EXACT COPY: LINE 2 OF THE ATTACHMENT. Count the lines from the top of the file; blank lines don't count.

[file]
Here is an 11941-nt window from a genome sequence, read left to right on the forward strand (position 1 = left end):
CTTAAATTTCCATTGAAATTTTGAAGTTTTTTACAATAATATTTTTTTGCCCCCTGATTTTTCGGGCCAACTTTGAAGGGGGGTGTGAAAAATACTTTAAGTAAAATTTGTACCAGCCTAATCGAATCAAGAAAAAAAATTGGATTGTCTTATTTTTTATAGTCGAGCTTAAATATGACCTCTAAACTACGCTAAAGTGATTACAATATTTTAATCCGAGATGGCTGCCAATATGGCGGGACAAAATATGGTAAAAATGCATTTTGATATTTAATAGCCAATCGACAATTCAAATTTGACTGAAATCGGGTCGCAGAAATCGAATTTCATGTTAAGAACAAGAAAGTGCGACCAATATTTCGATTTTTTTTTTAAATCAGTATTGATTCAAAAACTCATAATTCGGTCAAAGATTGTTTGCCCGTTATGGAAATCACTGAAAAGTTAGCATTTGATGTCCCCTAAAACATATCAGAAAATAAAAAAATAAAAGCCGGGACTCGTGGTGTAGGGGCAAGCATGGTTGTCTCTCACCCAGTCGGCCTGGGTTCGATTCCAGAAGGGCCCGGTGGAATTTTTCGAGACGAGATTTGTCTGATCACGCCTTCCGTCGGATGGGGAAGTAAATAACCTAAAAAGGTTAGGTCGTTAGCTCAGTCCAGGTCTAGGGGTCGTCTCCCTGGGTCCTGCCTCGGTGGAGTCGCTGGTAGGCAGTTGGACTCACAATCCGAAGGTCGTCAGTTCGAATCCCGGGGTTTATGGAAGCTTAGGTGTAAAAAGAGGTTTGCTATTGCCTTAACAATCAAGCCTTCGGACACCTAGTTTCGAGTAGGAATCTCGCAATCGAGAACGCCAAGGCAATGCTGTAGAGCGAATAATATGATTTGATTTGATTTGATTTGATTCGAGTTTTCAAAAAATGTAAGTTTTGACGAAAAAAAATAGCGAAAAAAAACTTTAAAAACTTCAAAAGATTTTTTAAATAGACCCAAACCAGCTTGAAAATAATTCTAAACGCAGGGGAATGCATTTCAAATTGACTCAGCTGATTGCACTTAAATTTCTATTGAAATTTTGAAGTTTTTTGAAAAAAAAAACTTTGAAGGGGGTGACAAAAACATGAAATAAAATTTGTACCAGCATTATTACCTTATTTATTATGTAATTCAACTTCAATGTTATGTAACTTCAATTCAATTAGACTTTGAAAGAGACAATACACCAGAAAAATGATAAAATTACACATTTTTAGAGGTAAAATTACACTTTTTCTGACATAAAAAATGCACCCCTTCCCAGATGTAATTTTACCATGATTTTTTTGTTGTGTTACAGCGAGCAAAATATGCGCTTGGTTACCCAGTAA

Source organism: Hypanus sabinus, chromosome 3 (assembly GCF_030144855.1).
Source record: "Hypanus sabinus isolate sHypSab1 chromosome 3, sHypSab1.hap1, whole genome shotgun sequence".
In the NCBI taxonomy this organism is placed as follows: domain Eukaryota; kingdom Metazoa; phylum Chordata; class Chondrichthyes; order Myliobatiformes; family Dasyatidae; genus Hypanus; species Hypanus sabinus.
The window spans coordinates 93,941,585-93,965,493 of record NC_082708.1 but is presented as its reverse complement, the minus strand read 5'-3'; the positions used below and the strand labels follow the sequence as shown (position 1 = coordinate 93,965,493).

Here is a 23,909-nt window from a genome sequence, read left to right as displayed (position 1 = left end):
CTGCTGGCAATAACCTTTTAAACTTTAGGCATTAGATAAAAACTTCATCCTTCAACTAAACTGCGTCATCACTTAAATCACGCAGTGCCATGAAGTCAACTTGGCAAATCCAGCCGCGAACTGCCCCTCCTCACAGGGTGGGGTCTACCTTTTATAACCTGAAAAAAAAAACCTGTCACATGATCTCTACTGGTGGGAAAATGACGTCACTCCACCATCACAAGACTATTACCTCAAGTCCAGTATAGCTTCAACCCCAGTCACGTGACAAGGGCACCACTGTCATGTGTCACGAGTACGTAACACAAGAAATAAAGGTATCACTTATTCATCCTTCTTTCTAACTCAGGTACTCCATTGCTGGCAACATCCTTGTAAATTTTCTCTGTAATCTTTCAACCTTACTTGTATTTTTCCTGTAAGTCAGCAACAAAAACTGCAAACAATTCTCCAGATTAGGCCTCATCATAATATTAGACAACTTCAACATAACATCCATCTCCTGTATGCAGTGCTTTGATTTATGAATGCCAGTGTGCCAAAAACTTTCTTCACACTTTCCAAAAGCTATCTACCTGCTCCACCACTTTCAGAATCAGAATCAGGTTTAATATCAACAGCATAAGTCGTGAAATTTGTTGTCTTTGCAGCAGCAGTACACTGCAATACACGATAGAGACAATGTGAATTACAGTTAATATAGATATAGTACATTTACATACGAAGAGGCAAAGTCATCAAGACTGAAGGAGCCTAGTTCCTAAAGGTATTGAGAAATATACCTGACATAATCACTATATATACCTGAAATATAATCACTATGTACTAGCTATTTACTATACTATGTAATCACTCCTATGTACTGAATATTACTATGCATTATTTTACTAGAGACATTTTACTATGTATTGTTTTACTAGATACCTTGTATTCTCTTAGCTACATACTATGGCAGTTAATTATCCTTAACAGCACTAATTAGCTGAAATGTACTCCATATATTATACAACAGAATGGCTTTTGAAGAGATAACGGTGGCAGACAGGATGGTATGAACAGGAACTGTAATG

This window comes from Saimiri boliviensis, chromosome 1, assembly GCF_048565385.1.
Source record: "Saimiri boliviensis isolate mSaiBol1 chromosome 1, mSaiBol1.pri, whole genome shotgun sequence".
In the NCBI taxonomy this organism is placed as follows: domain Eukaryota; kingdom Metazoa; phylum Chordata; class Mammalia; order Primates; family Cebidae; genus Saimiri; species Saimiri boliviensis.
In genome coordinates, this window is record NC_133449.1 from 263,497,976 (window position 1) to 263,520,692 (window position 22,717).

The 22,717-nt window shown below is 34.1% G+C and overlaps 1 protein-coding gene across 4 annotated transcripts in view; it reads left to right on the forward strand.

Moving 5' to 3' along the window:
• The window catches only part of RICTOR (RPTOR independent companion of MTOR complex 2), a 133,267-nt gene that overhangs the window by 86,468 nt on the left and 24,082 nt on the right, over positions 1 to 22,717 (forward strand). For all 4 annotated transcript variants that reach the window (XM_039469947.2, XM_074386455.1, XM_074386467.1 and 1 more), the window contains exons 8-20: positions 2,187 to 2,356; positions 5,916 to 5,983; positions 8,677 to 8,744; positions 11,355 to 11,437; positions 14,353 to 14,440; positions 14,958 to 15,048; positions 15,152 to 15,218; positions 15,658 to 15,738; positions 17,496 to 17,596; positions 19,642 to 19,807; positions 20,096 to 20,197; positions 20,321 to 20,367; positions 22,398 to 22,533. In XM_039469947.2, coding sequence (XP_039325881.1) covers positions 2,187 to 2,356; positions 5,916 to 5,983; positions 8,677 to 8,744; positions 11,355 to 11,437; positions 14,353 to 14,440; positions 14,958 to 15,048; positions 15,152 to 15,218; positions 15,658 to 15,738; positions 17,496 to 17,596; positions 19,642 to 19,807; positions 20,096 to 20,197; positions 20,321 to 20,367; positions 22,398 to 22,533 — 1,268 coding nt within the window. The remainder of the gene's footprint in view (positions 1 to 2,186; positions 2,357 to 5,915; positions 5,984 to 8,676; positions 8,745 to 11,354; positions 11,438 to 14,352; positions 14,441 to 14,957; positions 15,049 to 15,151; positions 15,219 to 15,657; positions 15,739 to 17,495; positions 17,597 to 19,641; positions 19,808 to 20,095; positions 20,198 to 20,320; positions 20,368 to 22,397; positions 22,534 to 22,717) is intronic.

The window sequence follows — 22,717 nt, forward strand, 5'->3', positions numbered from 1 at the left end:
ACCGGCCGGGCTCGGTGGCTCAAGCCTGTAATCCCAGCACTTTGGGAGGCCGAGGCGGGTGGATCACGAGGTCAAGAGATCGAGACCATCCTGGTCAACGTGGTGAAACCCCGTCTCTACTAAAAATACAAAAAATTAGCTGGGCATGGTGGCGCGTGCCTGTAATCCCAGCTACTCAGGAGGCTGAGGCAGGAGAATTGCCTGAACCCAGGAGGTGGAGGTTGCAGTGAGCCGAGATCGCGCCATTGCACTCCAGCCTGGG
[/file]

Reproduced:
CTTAAATTTCCATTGAAATTTTGAAGTTTTTTACAATAATATTTTTTTGCCCCCTGATTTTTCGGGCCAACTTTGAAGGGGGGTGTGAAAAATACTTTAAGTAAAATTTGTACCAGCCTAATCGAATCAAGAAAAAAAATTGGATTGTCTTATTTTTTATAGTCGAGCTTAAATATGACCTCTAAACTACGCTAAAGTGATTACAATATTTTAATCCGAGATGGCTGCCAATATGGCGGGACAAAATATGGTAAAAATGCATTTTGATATTTAATAGCCAATCGACAATTCAAATTTGACTGAAATCGGGTCGCAGAAATCGAATTTCATGTTAAGAACAAGAAAGTGCGACCAATATTTCGATTTTTTTTTTAAATCAGTATTGATTCAAAAACTCATAATTCGGTCAAAGATTGTTTGCCCGTTATGGAAATCACTGAAAAGTTAGCATTTGATGTCCCCTAAAACATATCAGAAAATAAAAAAATAAAAGCCGGGACTCGTGGTGTAGGGGCAAGCATGGTTGTCTCTCACCCAGTCGGCCTGGGTTCGATTCCAGAAGGGCCCGGTGGAATTTTTCGAGACGAGATTTGTCTGATCACGCCTTCCGTCGGATGGGGAAGTAAATAACCTAAAAAGGTTAGGTCGTTAGCTCAGTCCAGGTCTAGGGGTCGTCTCCCTGGGTCCTGCCTCGGTGGAGTCGCTGGTAGGCAGTTGGACTCACAATCCGAAGGTCGTCAGTTCGAATCCCGGGGTTTATGGAAGCTTAGGTGTAAAAAGAGGTTTGCTATTGCCTTAACAATCAAGCCTTCGGACACCTAGTTTCGAGTAGGAATCTCGCAATCGAGAACGCCAAGGCAATGCTGTAGAGCGAATAATATGATTTGATTTGATTTGATTTGATTCGAGTTTTCAAAAAATGTAAGTTTTGACGAAAAAAAATAGCGAAAAAAAACTTTAAAAACTTCAAAAGATTTTTTAAATAGACCCAAACCAGCTTGAAAATAATTCTAAACGCAGGGGAATGCATTTCAAATTGACTCAGCTGATTGCACTTAAATTTCTATTGAAATTTTGAAGTTTTTTGAAAAAAAAAACTTTGAAGGGGGTGACAAAAACATGAAATAAAATTTGTACCAGCATTATTACCTTATTTATTATGTAATTCAACTTCAATGTTATGTAACTTCAATTCAATTAGACTTTGAAAGAGACAATACACCAGAAAAATGATAAAATTACACATTTTTAGAGGTAAAATTACACTTTTTCTGACATAAAAAATGCACCCCTTCCCAGATGTAATTTTACCATGATTTTTTTGTTGTGTTACAGCGAGCAAAATATGCGCTTGGTTACCCAGTAA